MONASTERY, N.S. - The seriously injured driver of a bus that veered off a bridge and plunged into a river in rural Nova Scotia Saturday was the same man behind the wheel of another intercity bus involved in an eerily similar crash last year.
Driver Ken Mitchell, a longtime employee of Acadian Lines, was among five people sent to hospital Saturday after his bus smashed through a bridge guardrail and fell almost eight metres to the ice-choked Tracadie River near Monastery.
Luckily, everyone aboard escaped - some with the help of emergency crews - as the bus remained only partially submerged in the frigid water.
One of the five passengers escaped unharmed and required no treatment, the RCMP said.
Denise Sirois, product manager for the Montreal-based bus line, confirmed Sunday that Mitchell was driving an Acadian bus in Cape Breton on Feb. 3, 2009 when it skidded on ice, pitched over a bridge and landed wheels-up in the Baddeck River.
One of the five passengers aboard that night suffered serious back injuries. Investigators later determined that bad weather was the main cause of that spectacular crash.
Witnesses at the scene of Saturday's accident said the Trans-Canada Highway in that corner of northeastern Nova Scotia was covered in snow and high winds were creating whiteout conditions.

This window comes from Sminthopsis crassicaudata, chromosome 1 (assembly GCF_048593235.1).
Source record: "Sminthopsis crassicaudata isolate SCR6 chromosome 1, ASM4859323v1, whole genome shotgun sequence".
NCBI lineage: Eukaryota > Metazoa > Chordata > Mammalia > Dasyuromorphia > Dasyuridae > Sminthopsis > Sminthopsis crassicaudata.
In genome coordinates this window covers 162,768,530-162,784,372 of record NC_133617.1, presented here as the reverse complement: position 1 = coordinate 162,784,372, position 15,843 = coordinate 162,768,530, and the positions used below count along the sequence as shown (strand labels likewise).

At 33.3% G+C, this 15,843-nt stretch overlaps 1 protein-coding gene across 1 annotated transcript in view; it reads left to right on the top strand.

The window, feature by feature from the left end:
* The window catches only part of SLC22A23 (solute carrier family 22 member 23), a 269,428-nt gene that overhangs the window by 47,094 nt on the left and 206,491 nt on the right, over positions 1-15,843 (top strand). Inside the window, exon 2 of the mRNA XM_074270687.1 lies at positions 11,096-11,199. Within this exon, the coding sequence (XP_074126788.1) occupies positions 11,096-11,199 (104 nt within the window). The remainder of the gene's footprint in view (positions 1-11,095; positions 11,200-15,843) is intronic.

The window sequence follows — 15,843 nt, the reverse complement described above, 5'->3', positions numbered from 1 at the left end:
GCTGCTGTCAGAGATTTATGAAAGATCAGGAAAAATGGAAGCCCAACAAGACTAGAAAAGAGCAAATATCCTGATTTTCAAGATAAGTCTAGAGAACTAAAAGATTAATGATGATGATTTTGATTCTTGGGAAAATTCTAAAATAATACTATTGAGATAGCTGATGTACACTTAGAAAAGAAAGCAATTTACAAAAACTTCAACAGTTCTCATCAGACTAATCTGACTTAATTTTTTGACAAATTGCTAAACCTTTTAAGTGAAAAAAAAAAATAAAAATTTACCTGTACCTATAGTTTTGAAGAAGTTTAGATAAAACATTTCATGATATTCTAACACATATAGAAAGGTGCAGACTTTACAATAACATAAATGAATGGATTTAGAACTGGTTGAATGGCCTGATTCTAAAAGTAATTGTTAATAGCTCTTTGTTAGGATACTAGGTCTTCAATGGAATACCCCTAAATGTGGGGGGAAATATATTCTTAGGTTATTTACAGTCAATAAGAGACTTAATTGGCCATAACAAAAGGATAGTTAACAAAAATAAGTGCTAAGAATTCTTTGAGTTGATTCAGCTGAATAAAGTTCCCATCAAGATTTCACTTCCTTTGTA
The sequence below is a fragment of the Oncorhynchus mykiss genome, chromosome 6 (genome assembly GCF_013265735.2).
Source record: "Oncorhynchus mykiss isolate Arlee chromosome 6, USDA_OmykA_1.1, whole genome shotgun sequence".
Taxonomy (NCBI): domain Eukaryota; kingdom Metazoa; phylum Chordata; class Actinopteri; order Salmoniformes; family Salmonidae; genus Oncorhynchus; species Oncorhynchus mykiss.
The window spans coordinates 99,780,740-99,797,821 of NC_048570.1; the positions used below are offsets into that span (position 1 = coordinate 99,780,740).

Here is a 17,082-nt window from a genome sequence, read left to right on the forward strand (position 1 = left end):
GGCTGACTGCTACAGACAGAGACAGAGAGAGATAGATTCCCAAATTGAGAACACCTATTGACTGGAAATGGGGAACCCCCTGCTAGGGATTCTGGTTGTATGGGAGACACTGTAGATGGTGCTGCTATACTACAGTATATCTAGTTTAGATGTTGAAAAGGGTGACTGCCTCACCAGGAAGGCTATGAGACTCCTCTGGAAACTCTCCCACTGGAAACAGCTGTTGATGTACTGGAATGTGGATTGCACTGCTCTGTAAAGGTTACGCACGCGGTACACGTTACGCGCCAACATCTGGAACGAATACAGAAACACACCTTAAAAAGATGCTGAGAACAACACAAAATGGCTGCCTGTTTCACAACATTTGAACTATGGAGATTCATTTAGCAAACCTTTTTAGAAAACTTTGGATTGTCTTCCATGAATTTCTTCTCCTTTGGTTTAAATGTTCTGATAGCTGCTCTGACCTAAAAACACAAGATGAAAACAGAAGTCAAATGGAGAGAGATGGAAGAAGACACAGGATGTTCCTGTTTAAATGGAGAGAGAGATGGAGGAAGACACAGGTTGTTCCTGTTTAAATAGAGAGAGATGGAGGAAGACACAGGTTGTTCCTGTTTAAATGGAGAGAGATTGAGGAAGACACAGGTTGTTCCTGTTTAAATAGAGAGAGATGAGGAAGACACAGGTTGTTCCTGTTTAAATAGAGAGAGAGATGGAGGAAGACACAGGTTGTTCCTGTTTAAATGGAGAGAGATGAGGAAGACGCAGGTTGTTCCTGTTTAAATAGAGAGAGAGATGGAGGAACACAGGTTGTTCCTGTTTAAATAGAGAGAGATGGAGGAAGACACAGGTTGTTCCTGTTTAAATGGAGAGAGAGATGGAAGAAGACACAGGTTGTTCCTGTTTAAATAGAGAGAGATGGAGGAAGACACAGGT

Mitchell and one passenger remained in hospital Sunday, said Sirois.
RCMP spokeswoman Sgt. Brigdit Leger said the driver was the most seriously injured, though she couldn't comment on the specific condition of anyone else.
"However, at this point in time, none are in life-threatening condition," she said in an interview.
The bus was headed to Halifax from Sydney, N.S., when it reached the bridge just after 6 p.m. The 911 call came in at 6:22 p.m. AT.
Jim Wells, a paramedic supervisor with Emergency Health Services, said he arrived at the scene about 30 minutes after the accident.
Wells said the five people taken to hospital were all numb from the cold and suffering possible hypothermia.
"They were all in the water at one point before they got to land," he said Sunday.
"The driver was actually still in his seat and he was partially submerged ... legs and stuff. And they would have had to hit some water to get out the door."
Wells said he didn't see the rescue of the passengers, but heard reports about it from others at the scene.
"Several of them were actually on the roof and the rescue personnel had kind of spanned some ladders from either a section of land, or a section of ice, to the bus and they were retrieved that way."
Three large, industrial cranes lifted the bus out of the water Sunday. The badly damaged vehicle was later taken by the RCMP to New Glasgow, Sirois said.
The Monastery area is notorious for poor driving conditions in the winter. Permanent signs on that section of the Trans-Canada Highway - also known as Highway 104 - warn of the threat of blowing snow.
Strong winds sometimes sweep down the Tracadie River, which quickly widens to about 350 metres just past the bridge.
- By Derrick Toth and Michael MacDonald in Halifax